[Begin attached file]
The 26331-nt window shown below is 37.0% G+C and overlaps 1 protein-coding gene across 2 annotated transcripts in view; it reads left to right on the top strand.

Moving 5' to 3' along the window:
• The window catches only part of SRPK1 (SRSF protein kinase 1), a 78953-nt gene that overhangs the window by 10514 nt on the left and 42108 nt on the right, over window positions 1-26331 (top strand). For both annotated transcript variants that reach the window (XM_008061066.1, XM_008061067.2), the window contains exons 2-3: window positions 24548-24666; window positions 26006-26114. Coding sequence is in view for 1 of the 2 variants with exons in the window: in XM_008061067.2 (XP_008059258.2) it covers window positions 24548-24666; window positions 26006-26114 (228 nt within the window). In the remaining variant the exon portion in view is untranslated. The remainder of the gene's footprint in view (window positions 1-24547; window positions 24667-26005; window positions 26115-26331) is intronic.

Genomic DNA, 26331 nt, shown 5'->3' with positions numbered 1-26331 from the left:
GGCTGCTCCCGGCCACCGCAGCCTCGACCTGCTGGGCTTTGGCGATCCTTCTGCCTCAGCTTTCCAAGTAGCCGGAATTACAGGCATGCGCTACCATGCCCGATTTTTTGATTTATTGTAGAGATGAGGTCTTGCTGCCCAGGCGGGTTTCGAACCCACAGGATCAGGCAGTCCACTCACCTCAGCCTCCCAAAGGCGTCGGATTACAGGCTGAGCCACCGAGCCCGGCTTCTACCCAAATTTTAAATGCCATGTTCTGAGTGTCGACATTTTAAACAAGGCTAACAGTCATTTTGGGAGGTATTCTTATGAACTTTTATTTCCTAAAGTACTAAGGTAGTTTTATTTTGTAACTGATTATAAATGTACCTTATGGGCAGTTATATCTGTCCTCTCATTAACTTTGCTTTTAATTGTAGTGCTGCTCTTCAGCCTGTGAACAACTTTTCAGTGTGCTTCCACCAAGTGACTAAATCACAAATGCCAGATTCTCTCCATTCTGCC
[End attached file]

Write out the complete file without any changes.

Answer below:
The 26331-nt window shown below is 37.0% G+C and overlaps 1 protein-coding gene across 2 annotated transcripts in view; it reads left to right on the top strand.

Moving 5' to 3' along the window:
• The window catches only part of SRPK1 (SRSF protein kinase 1), a 78953-nt gene that overhangs the window by 10514 nt on the left and 42108 nt on the right, over window positions 1-26331 (top strand). For both annotated transcript variants that reach the window (XM_008061066.1, XM_008061067.2), the window contains exons 2-3: window positions 24548-24666; window positions 26006-26114. Coding sequence is in view for 1 of the 2 variants with exons in the window: in XM_008061067.2 (XP_008059258.2) it covers window positions 24548-24666; window positions 26006-26114 (228 nt within the window). In the remaining variant the exon portion in view is untranslated. The remainder of the gene's footprint in view (window positions 1-24547; window positions 24667-26005; window positions 26115-26331) is intronic.

Genomic DNA, 26331 nt, shown 5'->3' with positions numbered 1-26331 from the left:
GGCTGCTCCCGGCCACCGCAGCCTCGACCTGCTGGGCTTTGGCGATCCTTCTGCCTCAGCTTTCCAAGTAGCCGGAATTACAGGCATGCGCTACCATGCCCGATTTTTTGATTTATTGTAGAGATGAGGTCTTGCTGCCCAGGCGGGTTTCGAACCCACAGGATCAGGCAGTCCACTCACCTCAGCCTCCCAAAGGCGTCGGATTACAGGCTGAGCCACCGAGCCCGGCTTCTACCCAAATTTTAAATGCCATGTTCTGAGTGTCGACATTTTAAACAAGGCTAACAGTCATTTTGGGAGGTATTCTTATGAACTTTTATTTCCTAAAGTACTAAGGTAGTTTTATTTTGTAACTGATTATAAATGTACCTTATGGGCAGTTATATCTGTCCTCTCATTAACTTTGCTTTTAATTGTAGTGCTGCTCTTCAGCCTGTGAACAACTTTTCAGTGTGCTTCCACCAAGTGACTAAATCACAAATGCCAGATTCTCTCCATTCTGCC